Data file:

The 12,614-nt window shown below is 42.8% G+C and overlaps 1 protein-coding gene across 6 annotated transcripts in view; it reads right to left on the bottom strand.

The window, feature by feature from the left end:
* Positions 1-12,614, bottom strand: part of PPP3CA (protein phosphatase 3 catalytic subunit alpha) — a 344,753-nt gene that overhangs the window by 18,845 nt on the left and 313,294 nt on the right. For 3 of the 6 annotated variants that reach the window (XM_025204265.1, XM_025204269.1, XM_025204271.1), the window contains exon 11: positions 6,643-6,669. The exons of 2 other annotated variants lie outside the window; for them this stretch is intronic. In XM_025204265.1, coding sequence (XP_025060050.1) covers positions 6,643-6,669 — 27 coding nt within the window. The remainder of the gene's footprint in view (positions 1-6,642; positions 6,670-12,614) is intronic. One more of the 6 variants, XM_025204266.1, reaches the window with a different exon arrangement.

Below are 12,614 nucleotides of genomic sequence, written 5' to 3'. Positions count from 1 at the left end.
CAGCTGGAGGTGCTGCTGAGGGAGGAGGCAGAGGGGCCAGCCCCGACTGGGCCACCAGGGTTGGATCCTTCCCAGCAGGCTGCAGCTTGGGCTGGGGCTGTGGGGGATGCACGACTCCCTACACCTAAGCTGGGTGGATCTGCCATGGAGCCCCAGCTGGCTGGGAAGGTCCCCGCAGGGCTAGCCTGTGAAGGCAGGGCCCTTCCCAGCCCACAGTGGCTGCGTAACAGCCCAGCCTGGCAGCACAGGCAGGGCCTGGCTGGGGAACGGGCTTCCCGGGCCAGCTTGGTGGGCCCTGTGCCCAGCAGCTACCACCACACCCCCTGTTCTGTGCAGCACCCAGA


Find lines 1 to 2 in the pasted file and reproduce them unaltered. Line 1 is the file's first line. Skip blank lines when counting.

The 12,614-nt window shown below is 42.8% G+C and overlaps 1 protein-coding gene across 6 annotated transcripts in view; it reads right to left on the bottom strand.

The window, feature by feature from the left end: